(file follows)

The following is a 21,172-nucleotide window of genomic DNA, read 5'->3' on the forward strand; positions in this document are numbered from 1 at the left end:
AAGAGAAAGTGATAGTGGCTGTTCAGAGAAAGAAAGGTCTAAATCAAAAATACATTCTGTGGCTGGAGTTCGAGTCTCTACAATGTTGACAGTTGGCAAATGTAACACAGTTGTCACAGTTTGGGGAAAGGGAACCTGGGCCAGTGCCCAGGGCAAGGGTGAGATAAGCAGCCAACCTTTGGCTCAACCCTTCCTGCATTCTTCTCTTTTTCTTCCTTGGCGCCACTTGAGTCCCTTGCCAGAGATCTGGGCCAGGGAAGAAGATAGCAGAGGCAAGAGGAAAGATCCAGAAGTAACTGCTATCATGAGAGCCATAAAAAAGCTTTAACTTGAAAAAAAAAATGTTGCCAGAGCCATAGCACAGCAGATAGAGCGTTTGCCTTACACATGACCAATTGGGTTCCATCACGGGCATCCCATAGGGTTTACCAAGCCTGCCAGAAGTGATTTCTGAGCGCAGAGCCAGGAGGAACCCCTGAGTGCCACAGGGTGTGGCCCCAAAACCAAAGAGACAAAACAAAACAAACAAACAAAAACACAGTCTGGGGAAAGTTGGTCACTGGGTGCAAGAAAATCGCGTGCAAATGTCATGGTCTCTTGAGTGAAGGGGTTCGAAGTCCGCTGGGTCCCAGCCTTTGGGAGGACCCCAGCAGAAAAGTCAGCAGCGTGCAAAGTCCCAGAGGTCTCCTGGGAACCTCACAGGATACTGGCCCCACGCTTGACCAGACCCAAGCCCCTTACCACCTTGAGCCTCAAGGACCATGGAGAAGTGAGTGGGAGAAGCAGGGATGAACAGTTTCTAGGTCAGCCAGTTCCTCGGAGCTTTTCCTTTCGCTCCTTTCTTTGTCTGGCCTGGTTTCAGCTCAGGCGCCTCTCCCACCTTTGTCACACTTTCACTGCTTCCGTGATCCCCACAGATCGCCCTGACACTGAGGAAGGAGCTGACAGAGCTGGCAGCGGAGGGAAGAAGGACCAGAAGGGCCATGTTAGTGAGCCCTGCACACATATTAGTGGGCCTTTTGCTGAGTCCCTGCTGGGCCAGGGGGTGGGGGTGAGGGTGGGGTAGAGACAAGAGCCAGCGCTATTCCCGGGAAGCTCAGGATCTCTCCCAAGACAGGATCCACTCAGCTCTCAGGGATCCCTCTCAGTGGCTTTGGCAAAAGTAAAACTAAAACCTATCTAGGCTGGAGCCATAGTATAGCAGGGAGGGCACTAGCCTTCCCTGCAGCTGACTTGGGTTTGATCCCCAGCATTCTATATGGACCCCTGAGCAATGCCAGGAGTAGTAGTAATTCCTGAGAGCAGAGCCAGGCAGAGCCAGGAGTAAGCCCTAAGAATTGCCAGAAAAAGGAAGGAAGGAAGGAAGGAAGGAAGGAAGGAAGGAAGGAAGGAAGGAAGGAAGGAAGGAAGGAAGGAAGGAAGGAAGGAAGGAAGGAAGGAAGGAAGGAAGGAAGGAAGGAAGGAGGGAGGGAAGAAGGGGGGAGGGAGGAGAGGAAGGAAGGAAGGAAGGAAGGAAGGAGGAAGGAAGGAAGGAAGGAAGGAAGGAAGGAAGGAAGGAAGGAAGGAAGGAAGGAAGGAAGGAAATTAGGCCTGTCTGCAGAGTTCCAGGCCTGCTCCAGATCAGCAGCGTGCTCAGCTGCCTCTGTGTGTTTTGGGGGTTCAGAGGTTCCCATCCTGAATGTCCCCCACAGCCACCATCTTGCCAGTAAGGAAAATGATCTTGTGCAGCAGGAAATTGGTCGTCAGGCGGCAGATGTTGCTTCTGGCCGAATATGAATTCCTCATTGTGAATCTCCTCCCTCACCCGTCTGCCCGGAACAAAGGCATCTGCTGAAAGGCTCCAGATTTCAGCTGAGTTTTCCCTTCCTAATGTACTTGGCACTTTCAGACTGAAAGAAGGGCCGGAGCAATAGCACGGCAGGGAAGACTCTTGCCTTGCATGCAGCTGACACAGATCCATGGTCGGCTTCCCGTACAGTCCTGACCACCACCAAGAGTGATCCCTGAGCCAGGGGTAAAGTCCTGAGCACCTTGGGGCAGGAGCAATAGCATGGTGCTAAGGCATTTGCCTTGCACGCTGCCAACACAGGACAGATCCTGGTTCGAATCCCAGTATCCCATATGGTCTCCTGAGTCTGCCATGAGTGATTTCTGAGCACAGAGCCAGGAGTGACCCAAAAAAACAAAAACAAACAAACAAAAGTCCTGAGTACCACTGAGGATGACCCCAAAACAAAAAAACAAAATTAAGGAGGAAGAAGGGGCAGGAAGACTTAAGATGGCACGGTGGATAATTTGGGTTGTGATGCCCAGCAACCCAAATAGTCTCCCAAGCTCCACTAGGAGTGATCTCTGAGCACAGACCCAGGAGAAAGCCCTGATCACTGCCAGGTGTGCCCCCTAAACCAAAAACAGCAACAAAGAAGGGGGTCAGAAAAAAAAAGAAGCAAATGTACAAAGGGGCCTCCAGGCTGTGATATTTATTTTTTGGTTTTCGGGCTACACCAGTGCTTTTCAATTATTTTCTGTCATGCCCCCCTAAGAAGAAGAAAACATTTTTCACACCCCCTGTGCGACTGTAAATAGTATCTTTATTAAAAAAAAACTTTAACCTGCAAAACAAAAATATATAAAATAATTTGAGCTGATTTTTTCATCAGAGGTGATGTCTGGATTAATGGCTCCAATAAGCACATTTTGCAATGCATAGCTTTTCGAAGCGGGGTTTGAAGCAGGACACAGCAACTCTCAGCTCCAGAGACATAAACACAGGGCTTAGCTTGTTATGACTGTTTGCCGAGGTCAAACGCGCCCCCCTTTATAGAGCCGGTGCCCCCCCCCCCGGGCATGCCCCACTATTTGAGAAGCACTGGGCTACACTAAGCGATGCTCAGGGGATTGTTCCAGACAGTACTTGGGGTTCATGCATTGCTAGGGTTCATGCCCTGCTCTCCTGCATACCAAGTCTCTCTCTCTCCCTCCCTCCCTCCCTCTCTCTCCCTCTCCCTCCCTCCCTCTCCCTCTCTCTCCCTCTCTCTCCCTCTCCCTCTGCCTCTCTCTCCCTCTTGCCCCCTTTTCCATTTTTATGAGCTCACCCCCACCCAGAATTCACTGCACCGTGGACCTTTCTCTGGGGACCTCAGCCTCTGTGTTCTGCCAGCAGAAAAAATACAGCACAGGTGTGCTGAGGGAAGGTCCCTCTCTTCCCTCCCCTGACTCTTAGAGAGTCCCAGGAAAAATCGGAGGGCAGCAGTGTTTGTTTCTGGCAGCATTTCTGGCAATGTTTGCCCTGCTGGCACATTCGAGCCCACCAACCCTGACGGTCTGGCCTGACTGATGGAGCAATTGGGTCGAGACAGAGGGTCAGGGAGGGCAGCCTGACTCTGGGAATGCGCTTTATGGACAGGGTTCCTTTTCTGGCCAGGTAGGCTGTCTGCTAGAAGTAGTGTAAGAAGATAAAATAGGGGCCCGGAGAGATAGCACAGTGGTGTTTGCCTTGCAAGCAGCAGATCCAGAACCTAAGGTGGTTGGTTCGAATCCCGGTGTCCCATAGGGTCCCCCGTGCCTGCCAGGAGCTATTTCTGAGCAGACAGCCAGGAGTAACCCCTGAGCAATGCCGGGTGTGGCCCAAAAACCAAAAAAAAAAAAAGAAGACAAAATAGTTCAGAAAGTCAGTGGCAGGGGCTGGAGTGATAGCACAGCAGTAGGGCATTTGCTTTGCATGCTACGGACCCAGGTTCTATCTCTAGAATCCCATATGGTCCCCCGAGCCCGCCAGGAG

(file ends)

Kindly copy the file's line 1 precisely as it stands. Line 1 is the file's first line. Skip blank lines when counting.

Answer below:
The following is a 21,172-nucleotide window of genomic DNA, read 5'->3' on the forward strand; positions in this document are numbered from 1 at the left end: